Chart of RMI October 2013

Survey
 
This survey represents an early snapshot of the economy of rural, agriculturally and energy-dependent portions of the nation. The RMI is a unique index covering 10 regional states, focusing on approximately 200 rural communities with an average population of 1,300. It gives the most current real-time analysis of the rural economy.

For daily articles on farmland and agriculture, visit www.farmlandforecast.com

Surprisingly High Corn Yields

Oct 01, 2013

2013 has been a very unusual year thus far. Coming off of the worst drought in 55 years, the Corn Belt experienced extremely wet planting conditions which led to 8.213 million acres of U.S. farmland to be unplanted, according to the Farm Service Agency update on September 17. Most recently, corn is abnormally being harvested before soybeans due to the lag in soybean maturity from the late planting. Many farmers are also reporting higher than expected corn yields thus far on the outer Corn Belt regions that have begun harvest.

China recently announced that Chinese owned Xinjiang Production and Construction Corp (XPCC) agreed with Ukrainian owned KSG Agro to acquire 7.5 million acres of Ukrainian farmland over the next 50 years for $2.3 billion. The land, located in eastern Dnipropetrovsk, will be used to raise crops and pigs to sell at preferential prices to Chinese state-owned companies. XPCC will start farming 250,000 acres at first.

Grain Prices

December corn prices decreased by 8.7% throughout September to close at $4.41 per bushel. Corn prices rallied in early September on very hot and dry weather conditions alongside frost risk, but the weather improved and prices retreated. In the September WASDE report, the USDA increased the 2013 average yield per acre by 0.9 bushels per acre to 155.3 bushels per acre, pushing record production to 13.8 billion bushels. The USDA also reported a very high amount of corn stocks on hand as of September 1st with 824 million bushels in all positions, although 165 million bushels lower than one year ago.

December soybean prices decreased by 5.5% this month to close at $12.82 per bushel. Improving weather conditions throughout September and speculative selling led to lower prices this month, although the USDA reported a 1.4 bushel per acre reduction in average U.S. yields due to poor growing conditions. In addition, the USDA estimated only 141 million bushels of soybeans were in current stocks as of September 1st, which is 17% lower year-over-year.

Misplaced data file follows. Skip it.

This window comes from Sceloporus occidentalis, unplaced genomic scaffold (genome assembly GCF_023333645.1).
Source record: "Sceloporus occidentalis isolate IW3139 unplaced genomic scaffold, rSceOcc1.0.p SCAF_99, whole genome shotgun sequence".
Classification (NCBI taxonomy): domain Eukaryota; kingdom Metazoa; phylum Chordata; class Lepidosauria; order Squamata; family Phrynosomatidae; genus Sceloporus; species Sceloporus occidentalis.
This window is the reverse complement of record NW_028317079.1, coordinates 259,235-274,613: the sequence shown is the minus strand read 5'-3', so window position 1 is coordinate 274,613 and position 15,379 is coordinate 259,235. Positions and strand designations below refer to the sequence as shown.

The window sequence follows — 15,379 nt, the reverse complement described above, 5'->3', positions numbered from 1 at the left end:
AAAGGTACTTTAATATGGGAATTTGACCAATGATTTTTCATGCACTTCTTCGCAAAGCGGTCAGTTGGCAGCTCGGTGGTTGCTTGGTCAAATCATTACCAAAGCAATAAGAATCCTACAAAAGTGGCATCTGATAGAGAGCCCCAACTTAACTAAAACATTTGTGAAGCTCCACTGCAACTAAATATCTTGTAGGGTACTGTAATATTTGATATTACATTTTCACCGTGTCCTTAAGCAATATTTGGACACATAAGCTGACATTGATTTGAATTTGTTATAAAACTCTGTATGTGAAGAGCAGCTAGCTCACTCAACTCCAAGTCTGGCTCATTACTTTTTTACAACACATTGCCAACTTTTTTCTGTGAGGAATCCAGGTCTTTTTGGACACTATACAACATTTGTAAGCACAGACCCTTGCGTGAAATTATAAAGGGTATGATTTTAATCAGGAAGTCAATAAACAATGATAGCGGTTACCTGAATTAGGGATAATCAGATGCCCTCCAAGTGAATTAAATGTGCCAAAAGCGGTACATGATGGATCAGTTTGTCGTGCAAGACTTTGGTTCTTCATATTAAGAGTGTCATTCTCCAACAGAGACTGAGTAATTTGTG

The December wheat contract increased by 5.4% this month, closing at $6.78 per bushel. The USDA did not make any changes to U.S. wheat production this month, although ending stocks were increased by 10 million bushels due to increased export competition from Canada's bumper crop. Wheat stocks in all positions were estimated at 1.85 billion bushels, down 12% from 2012. Strong export demand supported wheat prices throughout September as well as reports of frost in Argentina and slow winter wheat planting in Ukraine and Russia.

Harvest Update

As of September 29, 2013, 63% of the U.S. corn crop was mature compared to the five-year historical average of 70%. Corn harvest has already fallen behind with only 12% of the corn crop harvested thus far compared to the historical average of 23%. Soybean harvest is also behind schedule with only 11% harvested thus far compared to the historical average of 20% by the end of September.

Farmland Values

The Creighton University farmland price index contracted again and has decreased nine of the last ten months, but remains above growth neutral at 54.0 for the 44th month in a row. Professor Ernie Goss noted, "Our farmland-price index has been above growth neutral since February 2010. However, lower farm commodity prices are slowing growth in farmland prices. The Federal Reserve’s decision to make no changes to their expansionary monetary policy is definitely bullish for agriculture. Most economists, including me, expected the Fed to begin tapering QE3. Thus, the Fed’s lack of action in September will be supportive of agriculture commodity prices, farm income and farmland prices in the weeks and months ahead." Bankers also reported, on average, cash rents increased 9.9% from last year.

Farmland values have been steady through the summer months despite the reduction in commodity prices. Moving forward into the typical selling season post harvest, we will closely monitor sale prices due to the increase in sales across the entire Corn Belt. Even at current future commodity prices, farmland values are still fairly assessed.

Outlook

Harvest is an exciting time of year for farmers because they can finally start to see their hard earned yields come in. Our network of farmers have been pointing out that corn yields thus far have been higher than previously anticipated with favorable moisture levels. We will continue to monitor corn harvest throughout October and are anxious for early soybean yield data as well.

For daily articles on farmland and agriculture, visit www.farmlandforecast.com